End the conversation by recapping the arrange-
ments agreed upon. If the interview is more than a day
away, contact him a few hours in advance to confirm the
RESEARCHING THE SUBJECT
By this time, you should know the important role
research plays in interviewing. Your audience expects
you to be knowledgeable and the interviewee expects
you to know about him or the topic of the interview. The
more you know, the better will be your questions. In fact,
it is a good idea for you to go into an interview knowing
all the answers to the questions you will ask
The following are some tips to help you research
Check with the appropriate public affairs office
for a biography or fact sheet if the story involves
military equipment, a distinguished visitor or key
officer. Also look for guidance regarding topics
that might be sensitive in nature.
Gather useful background materials at the library
(magazine or newspaper articles, encyclopedias,
reference books, technical manuals, etc.).
Know where and how to find the point of contact
for the subject.
Seek local expertise at the appropriate agency
and talk to these people about the subject or topic
of your interview. (This adds depth and
background to the program.)
Let your research material guide the interview, not
control it. While conducting the interview, remember
that you represent the audience who does not have the
facts you have.
The key to a good interview is your asking clear,
concise questions. Determine the focus of your
interview and formulate your questions around a
primary idea. Be prepared to leave yourself open to new
information you may not have known. You might have
to switch your focus or incorporate new information into
your final product.
Different types of interviews have unique
approaches with varying question types. The length of
time you have also determines the questions you can
ask. If you have ample time, you can discuss the topic
at length. On the other hand, if time is at a premium,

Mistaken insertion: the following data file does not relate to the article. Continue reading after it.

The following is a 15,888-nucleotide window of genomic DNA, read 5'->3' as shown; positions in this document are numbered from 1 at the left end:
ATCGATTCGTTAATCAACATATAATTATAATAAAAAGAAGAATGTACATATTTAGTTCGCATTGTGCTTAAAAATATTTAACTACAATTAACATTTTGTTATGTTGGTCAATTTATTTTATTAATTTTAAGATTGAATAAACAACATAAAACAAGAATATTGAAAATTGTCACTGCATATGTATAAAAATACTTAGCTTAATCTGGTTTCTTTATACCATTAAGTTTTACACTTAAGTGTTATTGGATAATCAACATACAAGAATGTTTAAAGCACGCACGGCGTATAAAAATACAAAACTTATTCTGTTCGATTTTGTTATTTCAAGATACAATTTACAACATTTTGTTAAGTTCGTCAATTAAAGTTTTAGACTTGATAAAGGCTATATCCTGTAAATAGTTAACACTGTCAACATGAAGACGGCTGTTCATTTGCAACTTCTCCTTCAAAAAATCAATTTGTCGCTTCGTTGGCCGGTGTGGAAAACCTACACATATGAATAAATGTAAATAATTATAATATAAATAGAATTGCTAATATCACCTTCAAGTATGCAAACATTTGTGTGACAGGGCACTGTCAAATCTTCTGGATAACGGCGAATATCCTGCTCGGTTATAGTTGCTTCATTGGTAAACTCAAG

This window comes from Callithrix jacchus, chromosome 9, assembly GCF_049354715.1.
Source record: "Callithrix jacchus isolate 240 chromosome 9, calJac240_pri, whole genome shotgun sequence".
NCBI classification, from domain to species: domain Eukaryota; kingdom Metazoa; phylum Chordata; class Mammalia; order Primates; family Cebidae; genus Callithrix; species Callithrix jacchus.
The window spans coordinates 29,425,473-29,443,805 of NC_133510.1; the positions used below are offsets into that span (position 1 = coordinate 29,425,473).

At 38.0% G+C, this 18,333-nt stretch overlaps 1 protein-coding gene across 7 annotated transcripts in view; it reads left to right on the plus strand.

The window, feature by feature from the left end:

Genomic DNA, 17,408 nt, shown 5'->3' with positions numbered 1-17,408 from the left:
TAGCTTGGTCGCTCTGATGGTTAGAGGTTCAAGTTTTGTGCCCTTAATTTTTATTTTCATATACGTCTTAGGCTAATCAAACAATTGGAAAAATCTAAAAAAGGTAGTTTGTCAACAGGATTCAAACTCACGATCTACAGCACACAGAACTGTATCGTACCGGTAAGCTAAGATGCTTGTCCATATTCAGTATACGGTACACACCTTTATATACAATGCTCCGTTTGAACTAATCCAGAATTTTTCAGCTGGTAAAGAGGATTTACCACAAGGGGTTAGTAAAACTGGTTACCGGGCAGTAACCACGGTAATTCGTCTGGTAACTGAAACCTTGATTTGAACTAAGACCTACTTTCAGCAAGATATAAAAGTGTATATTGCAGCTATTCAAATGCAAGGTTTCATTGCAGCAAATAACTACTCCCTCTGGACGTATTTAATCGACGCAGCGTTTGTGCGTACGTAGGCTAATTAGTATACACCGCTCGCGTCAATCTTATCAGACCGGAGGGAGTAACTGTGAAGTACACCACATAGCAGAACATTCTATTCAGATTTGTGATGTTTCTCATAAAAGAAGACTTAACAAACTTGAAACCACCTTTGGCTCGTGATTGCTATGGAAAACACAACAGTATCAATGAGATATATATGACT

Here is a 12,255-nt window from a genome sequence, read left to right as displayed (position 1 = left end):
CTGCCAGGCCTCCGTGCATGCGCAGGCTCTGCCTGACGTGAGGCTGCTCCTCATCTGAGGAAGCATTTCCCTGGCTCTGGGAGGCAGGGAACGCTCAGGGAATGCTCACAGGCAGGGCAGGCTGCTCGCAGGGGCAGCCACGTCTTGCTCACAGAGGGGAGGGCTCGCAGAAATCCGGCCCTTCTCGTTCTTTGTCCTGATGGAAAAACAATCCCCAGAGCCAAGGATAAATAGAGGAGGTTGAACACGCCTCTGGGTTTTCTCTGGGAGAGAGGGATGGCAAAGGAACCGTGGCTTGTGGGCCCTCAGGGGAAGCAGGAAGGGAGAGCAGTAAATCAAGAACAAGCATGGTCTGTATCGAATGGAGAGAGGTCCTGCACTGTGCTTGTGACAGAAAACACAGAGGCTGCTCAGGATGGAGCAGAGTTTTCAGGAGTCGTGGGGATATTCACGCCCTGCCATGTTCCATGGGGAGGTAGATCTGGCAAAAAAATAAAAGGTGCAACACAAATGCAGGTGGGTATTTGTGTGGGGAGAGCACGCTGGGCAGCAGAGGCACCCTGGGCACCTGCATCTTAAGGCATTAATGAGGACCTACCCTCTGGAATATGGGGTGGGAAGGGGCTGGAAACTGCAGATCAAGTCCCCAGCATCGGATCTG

word your questions to get to the point quickly.
Keep the following suggestions in mind when you
formulate your inteview questions:
Ask open-ended questions questions that
cannot be answered with only a yes or no
reply. For example, if you are interviewing the
head coach of a football team, you would ask
Describe your teams attitude for todays
game, instead of, Is your team up for todays
game? If you must ask a question that is
answered by yes or no, ask the interviewee to
explain his answers in more detail. Further, by
using the five Ws and H as the first word in your
question, you assure yourself of more than a yes
or no reply.
Be simple and direct. Do not beat around the bush
in asking a question or by asking multiple
questions. This only confuses the interviewee
and your audience.
Off-the-record conversations are exactly
that off-the-record. Do not ask questions
previously discussed in confidence during the
Avoid asking trite questions. For example:
Today our guest is Senator Spike Moss,
Republican from Hawaii. How are you today?
Do not ask your guest embarrassing or antago-
nistic questions. For example: Coach, you gave
your catcher the steal sign with two outs and your
team down by seven runs. He was thrown out
easily at second base. This violates a basic
baseball strategy even a 5-year-old would
understand. Why did you do it?
Avoid using military jargon. If you must use
jargon or acronyms, explain them. Do not assume
your audience knows the topic as well as you and
the interviewee know it.
Do not comment on responses in trite ways or act
surprised. For example: I agree or You dont
Use questions that will interest your audience.
Ask yourself what it is they would like to know
from the subject.
Prepare more questions than you think you will
need. This will ensure the best possible coverage
of the topic.